The deficit of United States budget has declined significantly from 1993 to 1996, but after 1996 it started to creep again. It has been estimated that the deficit in federal budget, which dropped to $ 107 billion in 1996, will rise up to $ 188 billion in the year 2002-2003 and to $ 278 billion in the year 2007-2008. Compared to the deficits of past twenty years this deficit is much smaller, it has been estimated that the deficit will average 1.9 percent of Gross Domestic Product (GDP) over the period of 1997-2007, as compared to the 3.5 percent over the past twenty years and 0.6 percent from 1950 to 1969. According to the Congressional Budget Office (CBO), in 1965 the discretionary spending was consists of two-third of total federal spending. By the year 1996, those spending shares had been reserved; now the mandatory spending is accounted for almost two-thirds of total federal spending.
The federal GDP spending is also increasing significantly. The average federal spending, which is about 18 percent of GDP from 1950 to 1970, has risen up to 23 percent of GDP in 1980, and then fell to about 21 percent in the 1990s. Hence the total revenue during the period of 1950 to 1990 is almost 18 percent of the GDP, which increased the deficit.
The Congressional Budget Office has stated that some solid changes in the policy are needed to reduce the deficit of the budget. CBO suggested that Congress and the President have to enact policy changes that pare deficit by about $ 450 billion. Such deficit reduction policies also reduce the federal debt service costs.
Policymakers are trying to implement some solid changes in the policy, which will help to reduce the deficit and to balance the budget. Th Economist agreed that continued restrain in discretionary sending alone would not be enough to reduce the deficit of budget and to balance the budget. The economists have suggested that, changes in the structural policy that addresses the growth of mandatory federal spending must be needed.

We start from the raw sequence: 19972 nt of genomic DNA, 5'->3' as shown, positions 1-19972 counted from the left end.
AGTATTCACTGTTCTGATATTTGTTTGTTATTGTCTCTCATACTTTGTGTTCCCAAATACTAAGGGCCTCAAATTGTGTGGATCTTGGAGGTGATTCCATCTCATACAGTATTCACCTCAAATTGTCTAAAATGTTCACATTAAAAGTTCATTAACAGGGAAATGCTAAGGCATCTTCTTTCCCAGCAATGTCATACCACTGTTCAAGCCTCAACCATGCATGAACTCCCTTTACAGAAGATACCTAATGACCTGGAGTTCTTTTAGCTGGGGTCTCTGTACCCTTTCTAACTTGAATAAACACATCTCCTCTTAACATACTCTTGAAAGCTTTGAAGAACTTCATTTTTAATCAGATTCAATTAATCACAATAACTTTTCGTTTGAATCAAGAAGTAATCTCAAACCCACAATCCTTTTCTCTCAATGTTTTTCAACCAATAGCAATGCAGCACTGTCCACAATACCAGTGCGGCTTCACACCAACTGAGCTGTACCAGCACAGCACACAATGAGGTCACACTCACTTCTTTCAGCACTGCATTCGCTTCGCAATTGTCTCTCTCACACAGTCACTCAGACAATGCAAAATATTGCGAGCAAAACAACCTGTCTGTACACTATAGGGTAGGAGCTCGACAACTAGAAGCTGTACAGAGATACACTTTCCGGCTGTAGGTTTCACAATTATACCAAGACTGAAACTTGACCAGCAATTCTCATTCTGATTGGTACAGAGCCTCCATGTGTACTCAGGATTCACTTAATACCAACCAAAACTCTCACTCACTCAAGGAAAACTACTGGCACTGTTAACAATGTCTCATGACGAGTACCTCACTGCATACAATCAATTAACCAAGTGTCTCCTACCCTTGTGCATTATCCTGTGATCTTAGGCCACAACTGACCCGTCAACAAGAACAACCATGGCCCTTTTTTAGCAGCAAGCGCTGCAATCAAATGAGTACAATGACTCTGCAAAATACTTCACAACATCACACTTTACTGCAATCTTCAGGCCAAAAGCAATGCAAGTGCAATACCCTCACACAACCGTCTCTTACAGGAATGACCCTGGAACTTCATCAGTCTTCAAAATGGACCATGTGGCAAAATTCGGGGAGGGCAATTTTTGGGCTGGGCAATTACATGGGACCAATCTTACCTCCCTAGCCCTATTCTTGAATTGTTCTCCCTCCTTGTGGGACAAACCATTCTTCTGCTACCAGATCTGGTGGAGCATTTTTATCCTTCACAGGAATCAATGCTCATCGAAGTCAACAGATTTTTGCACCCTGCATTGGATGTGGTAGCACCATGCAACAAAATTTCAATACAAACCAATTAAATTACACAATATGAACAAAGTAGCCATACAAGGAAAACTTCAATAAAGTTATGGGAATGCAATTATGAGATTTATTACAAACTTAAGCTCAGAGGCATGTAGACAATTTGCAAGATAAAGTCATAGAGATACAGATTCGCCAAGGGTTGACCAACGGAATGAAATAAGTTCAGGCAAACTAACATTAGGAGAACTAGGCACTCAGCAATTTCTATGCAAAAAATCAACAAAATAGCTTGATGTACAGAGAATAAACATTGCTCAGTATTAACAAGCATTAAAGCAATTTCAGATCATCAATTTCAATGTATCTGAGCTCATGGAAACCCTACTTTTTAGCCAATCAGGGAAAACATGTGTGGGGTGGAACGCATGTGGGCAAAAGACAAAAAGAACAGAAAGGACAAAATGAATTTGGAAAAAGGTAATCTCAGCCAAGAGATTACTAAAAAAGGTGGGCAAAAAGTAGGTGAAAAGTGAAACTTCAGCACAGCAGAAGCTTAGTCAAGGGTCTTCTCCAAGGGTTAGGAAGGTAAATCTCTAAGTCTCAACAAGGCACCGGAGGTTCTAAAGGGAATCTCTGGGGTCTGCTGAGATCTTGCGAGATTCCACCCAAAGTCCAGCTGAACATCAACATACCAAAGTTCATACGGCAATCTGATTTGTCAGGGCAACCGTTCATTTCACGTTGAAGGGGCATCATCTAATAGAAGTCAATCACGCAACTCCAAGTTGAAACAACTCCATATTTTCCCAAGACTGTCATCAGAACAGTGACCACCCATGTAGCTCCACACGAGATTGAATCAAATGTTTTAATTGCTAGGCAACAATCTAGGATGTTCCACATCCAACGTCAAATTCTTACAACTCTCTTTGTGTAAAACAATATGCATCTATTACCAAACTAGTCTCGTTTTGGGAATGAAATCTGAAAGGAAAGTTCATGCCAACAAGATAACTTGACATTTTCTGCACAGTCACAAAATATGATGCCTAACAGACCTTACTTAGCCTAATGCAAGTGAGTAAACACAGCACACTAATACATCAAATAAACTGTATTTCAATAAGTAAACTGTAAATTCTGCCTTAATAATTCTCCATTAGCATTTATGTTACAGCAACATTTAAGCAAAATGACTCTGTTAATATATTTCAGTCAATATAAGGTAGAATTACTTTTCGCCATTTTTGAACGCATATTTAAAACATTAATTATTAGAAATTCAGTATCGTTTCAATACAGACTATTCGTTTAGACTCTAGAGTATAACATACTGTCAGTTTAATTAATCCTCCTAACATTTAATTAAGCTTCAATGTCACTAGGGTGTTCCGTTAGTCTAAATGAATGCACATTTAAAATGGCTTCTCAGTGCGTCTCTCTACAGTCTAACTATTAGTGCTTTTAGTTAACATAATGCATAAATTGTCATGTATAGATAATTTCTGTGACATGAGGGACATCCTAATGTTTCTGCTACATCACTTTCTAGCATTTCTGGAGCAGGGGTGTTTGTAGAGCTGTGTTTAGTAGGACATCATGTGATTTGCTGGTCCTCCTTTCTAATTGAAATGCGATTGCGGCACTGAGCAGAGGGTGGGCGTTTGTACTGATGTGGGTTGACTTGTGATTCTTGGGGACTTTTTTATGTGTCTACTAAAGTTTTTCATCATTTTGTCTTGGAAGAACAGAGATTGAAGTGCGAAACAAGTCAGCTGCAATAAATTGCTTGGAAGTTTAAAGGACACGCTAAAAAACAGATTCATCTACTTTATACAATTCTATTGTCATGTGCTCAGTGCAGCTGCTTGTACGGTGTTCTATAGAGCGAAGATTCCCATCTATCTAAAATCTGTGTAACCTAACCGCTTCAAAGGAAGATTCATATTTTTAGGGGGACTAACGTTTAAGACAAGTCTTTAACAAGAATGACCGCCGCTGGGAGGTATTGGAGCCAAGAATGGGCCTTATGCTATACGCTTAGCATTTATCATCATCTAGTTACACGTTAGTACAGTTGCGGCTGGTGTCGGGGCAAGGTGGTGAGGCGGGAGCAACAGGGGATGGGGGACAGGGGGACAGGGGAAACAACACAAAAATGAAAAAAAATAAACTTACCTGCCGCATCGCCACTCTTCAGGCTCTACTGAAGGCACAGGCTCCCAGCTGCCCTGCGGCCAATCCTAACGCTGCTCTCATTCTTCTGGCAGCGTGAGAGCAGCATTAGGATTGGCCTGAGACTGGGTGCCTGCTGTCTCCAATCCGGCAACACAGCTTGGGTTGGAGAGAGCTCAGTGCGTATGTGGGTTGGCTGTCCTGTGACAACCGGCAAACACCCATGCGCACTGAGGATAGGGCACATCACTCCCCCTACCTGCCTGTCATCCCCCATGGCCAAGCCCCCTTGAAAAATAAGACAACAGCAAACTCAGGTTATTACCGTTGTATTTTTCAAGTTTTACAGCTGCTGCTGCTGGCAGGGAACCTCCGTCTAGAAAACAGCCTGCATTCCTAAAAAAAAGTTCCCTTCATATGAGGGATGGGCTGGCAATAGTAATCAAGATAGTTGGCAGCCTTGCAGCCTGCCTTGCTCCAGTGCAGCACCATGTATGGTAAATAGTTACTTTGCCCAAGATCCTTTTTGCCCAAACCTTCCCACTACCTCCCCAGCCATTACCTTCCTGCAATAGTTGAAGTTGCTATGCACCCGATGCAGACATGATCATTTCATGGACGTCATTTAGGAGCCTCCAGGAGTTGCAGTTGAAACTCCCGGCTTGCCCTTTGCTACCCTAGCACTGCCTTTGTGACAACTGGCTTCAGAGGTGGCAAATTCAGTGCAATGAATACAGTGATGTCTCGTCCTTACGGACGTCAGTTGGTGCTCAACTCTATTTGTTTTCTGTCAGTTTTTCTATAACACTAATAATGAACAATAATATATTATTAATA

Under President Clinton’s administration, in 1993, the government of United States had started an ambitious program to reduce the size of the work force. This program was a part of initiative for a government that works better and cost less. The Congress has enacted legislation in 1994, which ensure the reduction of 272,900 full time workers, which is equivalent to almost 12.5 percent of the total federal workforce, by the year 1999. The target had achieved, or rather exceeded by the year 1998, when the downsizing had reached to 355,500 employees, equivalent to 16.2 percent of the federal workforce.
In this downsizing process, key priority was given to the voluntary attrition, and the involuntary attrition was used only as a last resort. The reductions were achieved through:
• Voluntary Separation Incentives: Almost 158,800 employees, who were in surplus, were paid voluntary separation incentives up $ 25,000 to leave the workforce. 87,800 of such employees had accepted the offer of early retirement
• Involuntary separation: Almost 37,000 of the employees were separated using the involuntary separation
This emphasis in voluntary separation of employees had gained many benefits for the government. With this approach, the managers got the message, that while the reductions were necessary, that would be accomplished in a way that sought to balance the needs of federal workers with the need of the workplace. This approach also helped the government to retain its gains, which the government had made by improving the diversity of the workplace.
This reduction policy also had some pitfalls; according to some people the Clinton management reforms did little to help the normal taxpayer. The number of civilian Full Time Equivalent positions had declined by 19 percent, since 1993. At The meantime, the cost of the civilian workforce has increased 14 percent, from $ 111 billion to $ 127 billion.